Feed-In Tariffs were introduced on 1 April 2010 and replaced UK government grants as the main financial incentive to encourage uptake of renewable electricity-generating technologies. Most domestic technologies qualify for the scheme, including:
solar electricity (PV) (roof mounted or stand alone)
wind turbines (building mounted or free standing)
micro combined heat and power (CHP).
The UK Government’s Department for Energy and Climate Change (DECC) makes the key decisions on FITs in terms of government policy. The energy regulator Ofgem administers the scheme.
Your energy supplier will make the FITs payments to you. The large energy suppliers are required by law to provide them; smaller suppliers are not, but many have opted to offer them anyway. Go to the Ofgem website for a list of FITs-licensed suppliers.
For you to qualify for FITs, the installer and the products you use must both be certified under the Microgeneration Certification Scheme (MCS), except hydro and anaerobic digestion which have to go through the ROO-FIT process. The tariffs you receive depend on both the eligibility date and, for solar PV, your property’s Energy Performance Certificate (EPC) rating.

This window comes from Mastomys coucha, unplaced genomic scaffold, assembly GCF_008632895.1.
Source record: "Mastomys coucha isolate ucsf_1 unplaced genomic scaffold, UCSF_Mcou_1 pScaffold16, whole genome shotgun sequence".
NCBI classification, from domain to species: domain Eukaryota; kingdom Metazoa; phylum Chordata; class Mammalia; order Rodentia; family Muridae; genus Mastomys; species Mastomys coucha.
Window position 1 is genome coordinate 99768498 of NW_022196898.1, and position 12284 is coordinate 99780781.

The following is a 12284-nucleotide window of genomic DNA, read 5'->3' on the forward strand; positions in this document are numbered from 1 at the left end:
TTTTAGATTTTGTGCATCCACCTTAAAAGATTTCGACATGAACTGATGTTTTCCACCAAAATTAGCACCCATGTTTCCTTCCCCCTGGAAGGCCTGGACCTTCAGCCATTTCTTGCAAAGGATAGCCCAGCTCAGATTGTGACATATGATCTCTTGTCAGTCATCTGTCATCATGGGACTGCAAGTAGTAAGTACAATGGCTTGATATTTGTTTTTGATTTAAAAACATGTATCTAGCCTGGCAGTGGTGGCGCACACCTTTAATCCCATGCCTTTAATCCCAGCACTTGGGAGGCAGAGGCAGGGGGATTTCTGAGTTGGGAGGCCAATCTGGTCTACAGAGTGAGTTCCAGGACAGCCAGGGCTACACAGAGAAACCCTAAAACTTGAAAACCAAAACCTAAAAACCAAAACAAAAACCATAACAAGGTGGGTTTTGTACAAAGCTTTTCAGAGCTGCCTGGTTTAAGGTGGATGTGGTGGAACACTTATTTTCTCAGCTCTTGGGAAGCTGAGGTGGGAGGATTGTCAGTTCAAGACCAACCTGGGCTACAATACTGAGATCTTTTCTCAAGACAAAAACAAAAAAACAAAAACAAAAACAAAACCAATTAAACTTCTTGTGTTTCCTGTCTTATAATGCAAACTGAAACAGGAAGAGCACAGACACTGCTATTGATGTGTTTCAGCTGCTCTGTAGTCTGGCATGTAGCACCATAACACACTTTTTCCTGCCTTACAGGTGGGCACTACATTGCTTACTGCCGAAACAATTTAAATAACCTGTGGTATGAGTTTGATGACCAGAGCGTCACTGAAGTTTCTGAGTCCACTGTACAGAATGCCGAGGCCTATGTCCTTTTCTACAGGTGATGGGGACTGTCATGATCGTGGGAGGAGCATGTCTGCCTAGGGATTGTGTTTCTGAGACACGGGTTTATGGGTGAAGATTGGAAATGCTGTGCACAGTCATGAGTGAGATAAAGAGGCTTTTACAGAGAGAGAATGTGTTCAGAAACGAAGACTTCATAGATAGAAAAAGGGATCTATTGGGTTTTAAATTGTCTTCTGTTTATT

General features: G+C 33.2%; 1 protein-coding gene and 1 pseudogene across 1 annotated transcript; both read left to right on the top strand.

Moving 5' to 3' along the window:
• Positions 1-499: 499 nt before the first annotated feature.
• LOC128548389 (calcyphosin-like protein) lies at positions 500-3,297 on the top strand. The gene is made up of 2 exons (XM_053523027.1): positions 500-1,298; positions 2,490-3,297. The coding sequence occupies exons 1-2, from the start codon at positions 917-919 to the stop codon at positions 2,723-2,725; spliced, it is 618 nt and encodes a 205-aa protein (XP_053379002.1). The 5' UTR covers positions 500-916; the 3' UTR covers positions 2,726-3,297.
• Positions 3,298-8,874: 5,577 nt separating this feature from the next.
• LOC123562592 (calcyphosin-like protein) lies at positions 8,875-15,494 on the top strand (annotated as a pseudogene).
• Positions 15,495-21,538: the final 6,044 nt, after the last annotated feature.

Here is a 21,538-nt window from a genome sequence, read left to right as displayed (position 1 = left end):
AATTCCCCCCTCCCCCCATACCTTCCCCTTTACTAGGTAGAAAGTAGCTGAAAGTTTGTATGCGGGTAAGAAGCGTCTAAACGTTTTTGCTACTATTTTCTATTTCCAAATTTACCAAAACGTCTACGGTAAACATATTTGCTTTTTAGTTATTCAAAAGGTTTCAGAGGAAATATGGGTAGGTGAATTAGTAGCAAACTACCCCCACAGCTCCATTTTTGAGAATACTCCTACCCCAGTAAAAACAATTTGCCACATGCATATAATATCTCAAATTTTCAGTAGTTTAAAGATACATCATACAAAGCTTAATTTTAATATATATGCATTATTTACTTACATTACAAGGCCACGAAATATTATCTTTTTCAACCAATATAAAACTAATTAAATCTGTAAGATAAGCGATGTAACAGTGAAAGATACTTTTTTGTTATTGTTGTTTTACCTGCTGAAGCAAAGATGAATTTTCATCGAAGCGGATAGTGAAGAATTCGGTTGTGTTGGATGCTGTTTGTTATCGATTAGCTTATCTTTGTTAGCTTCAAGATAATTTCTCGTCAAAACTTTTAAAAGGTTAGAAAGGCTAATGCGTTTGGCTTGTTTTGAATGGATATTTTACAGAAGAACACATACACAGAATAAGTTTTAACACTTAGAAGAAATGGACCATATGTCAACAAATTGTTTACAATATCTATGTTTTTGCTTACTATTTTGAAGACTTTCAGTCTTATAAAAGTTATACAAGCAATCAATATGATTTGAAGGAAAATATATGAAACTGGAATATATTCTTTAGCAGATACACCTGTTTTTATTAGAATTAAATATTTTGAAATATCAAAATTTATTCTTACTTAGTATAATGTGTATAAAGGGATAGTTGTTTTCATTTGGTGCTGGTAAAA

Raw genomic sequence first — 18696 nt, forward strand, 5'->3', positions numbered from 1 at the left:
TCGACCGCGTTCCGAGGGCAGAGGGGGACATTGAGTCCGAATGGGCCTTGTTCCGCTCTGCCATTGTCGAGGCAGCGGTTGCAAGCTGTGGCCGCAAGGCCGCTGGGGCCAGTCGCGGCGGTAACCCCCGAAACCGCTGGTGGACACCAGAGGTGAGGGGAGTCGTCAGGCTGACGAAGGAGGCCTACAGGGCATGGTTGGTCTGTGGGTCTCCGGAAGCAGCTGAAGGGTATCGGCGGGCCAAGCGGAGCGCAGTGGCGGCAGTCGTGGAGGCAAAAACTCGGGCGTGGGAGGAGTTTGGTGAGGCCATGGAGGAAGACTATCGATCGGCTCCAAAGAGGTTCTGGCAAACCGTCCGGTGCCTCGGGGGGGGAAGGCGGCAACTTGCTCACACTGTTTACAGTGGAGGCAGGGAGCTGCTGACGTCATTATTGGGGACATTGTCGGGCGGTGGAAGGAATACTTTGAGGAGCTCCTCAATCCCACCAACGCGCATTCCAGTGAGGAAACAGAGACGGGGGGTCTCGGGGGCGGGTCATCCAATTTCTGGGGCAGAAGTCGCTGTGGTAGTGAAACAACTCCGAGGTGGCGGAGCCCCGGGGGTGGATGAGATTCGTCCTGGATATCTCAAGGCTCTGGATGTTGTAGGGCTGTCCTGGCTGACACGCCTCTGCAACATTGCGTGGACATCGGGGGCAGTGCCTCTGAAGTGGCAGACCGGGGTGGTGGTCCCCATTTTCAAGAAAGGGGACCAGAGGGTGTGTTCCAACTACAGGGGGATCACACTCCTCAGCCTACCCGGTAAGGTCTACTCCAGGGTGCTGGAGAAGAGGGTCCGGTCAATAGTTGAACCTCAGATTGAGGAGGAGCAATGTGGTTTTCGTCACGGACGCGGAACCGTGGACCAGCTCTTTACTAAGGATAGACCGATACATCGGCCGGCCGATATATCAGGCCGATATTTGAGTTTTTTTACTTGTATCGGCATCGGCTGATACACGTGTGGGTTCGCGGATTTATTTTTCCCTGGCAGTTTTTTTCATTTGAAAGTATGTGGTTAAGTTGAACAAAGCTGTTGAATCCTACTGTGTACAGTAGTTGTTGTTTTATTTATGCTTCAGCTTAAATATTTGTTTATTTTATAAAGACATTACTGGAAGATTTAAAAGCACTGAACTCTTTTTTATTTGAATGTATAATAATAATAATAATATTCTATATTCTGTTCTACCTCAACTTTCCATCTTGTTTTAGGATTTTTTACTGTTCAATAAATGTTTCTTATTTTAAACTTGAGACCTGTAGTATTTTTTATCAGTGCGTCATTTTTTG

View our Solar PV products and calculator here
What are the ‘higher’, ‘middle’, and ‘lower’ rates in the FITs tariff tables?
• The higher, middle, and lower rates for solar PV installations are defined in the Modifications to the Standard Conditions of Electricity Supply Licences (No. 2 of 2012) available here.
• The lower rate applies to installations that do not meet the energy efficiency requirement (if applicable).
• The middle rate is the multiple installation tariff – i.e. it applies to installations that meet the energy efficiency requirement (if applicable), and where the generator or nominated recipient for FIT payments is already the generator or nominated recipient for 25 or more other solar PV installations.
• The higher rate is the standard tariff for installations that meet the energy efficiency requirement (if applicable) and do not fall into the definition of multiple installations.
Did the solar PV tariffs increase with inflation in April 2012?
• Tariffs for existing FITs installations with eligibility dates before 3 March 2012 were increased with inflation in April 2012.
• New tariffs for PV installations from 3 March had already incorporated this increase and were not increased further.
Did the tariffs for other technologies go up in line with inflation in April 2012 as well?
• Yes, tariffs for all non-PV technologies were also increased in line with
inflation in April 2012. Some were also subject to planned degression at the same point (upgraded tariffs available here). New tariffs are intended for some of these technologies from December 2012.
￼￼DECC Feed in Tariff Team | Thursday, July 19, 2012 | Page 23 of 25
How much money will I make if I install solar PV on my house?